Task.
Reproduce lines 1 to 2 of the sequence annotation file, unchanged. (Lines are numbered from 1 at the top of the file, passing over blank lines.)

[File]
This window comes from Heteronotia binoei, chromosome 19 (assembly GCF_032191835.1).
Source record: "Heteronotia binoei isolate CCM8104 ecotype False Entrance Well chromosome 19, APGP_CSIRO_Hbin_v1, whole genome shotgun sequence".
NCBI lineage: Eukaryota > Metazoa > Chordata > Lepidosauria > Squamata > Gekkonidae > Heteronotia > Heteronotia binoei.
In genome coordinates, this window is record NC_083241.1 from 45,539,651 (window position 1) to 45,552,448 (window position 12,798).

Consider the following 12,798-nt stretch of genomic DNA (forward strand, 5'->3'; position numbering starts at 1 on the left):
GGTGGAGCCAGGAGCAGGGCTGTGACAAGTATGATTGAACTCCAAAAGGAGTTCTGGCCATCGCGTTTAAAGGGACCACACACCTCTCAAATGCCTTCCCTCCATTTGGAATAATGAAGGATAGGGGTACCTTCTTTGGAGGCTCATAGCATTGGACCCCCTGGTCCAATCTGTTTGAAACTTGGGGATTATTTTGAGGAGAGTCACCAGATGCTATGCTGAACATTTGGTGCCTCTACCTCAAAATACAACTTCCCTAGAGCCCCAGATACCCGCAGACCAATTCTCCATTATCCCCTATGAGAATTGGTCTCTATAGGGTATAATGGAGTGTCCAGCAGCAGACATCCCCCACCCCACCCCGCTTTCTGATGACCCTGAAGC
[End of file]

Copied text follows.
This window comes from Heteronotia binoei, chromosome 19 (assembly GCF_032191835.1).
Source record: "Heteronotia binoei isolate CCM8104 ecotype False Entrance Well chromosome 19, APGP_CSIRO_Hbin_v1, whole genome shotgun sequence".